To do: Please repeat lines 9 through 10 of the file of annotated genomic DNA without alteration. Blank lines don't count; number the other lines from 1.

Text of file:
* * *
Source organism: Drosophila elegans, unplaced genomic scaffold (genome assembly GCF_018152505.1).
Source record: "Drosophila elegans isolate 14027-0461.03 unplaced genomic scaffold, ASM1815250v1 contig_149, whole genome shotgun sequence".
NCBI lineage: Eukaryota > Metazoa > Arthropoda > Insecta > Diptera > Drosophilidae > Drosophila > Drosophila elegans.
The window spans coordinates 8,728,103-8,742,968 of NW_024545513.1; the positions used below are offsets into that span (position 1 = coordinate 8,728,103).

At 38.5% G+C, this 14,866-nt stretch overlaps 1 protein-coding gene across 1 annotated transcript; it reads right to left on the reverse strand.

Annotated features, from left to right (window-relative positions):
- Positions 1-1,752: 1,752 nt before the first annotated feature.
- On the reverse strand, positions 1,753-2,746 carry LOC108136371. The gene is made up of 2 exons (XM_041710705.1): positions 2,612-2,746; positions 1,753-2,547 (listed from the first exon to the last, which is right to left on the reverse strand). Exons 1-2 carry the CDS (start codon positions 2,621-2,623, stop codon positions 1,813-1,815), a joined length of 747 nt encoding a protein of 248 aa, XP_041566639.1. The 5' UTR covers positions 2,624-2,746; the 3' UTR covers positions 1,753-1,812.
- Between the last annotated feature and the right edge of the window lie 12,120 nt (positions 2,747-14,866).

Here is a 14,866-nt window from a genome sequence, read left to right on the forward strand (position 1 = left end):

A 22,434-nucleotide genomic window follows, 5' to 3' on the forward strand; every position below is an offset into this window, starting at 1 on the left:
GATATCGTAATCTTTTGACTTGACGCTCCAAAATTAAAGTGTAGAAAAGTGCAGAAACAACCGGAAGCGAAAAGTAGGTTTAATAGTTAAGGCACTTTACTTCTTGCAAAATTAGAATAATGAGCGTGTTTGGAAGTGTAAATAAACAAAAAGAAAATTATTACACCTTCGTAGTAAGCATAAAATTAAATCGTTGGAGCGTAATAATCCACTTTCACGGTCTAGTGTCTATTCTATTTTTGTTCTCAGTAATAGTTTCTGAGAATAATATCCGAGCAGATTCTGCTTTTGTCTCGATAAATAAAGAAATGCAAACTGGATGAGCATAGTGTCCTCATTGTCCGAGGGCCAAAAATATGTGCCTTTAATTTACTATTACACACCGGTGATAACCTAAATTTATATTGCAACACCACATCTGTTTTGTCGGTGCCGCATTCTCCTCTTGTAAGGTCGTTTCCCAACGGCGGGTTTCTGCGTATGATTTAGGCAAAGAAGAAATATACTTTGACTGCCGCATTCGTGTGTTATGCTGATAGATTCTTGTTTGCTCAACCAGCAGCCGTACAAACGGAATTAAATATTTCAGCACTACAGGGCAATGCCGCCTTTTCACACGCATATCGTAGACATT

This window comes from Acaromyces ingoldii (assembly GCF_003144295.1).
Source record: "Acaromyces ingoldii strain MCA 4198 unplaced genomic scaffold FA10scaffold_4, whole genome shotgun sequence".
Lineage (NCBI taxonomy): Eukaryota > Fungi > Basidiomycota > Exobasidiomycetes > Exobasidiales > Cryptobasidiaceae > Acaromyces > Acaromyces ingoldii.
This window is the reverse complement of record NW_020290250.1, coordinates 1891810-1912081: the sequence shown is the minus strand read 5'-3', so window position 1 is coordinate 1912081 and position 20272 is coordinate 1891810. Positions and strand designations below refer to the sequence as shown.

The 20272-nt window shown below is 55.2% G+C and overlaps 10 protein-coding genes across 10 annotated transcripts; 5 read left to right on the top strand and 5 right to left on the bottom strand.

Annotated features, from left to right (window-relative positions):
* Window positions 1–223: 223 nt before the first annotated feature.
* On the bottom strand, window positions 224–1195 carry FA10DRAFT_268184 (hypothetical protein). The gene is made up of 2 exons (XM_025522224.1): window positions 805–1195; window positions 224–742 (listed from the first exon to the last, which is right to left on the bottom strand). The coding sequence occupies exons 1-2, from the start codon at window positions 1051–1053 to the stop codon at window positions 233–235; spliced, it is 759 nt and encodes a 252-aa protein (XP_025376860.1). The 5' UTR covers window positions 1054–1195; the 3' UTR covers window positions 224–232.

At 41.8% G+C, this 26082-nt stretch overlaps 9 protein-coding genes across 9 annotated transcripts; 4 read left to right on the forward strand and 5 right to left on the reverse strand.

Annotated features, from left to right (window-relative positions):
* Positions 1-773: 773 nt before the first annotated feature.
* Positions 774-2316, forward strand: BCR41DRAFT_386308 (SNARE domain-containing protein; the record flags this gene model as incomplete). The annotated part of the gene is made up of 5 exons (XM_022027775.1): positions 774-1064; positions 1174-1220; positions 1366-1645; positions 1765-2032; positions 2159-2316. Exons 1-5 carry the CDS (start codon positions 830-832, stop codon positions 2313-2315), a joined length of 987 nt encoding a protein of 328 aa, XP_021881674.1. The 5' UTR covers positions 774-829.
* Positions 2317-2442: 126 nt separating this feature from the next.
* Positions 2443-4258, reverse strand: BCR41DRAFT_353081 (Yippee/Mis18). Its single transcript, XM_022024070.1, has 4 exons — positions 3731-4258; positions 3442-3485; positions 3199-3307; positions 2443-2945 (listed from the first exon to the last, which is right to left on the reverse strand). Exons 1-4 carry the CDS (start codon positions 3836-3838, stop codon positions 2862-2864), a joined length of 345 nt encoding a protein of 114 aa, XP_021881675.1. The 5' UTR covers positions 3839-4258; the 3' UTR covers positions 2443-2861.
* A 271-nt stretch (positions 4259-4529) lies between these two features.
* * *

- Between the last annotated feature and the right edge of the window lie 12,120 nt (positions 2,747-14,866).

Here is a 14,866-nt window from a genome sequence, read left to right on the forward strand (position 1 = left end):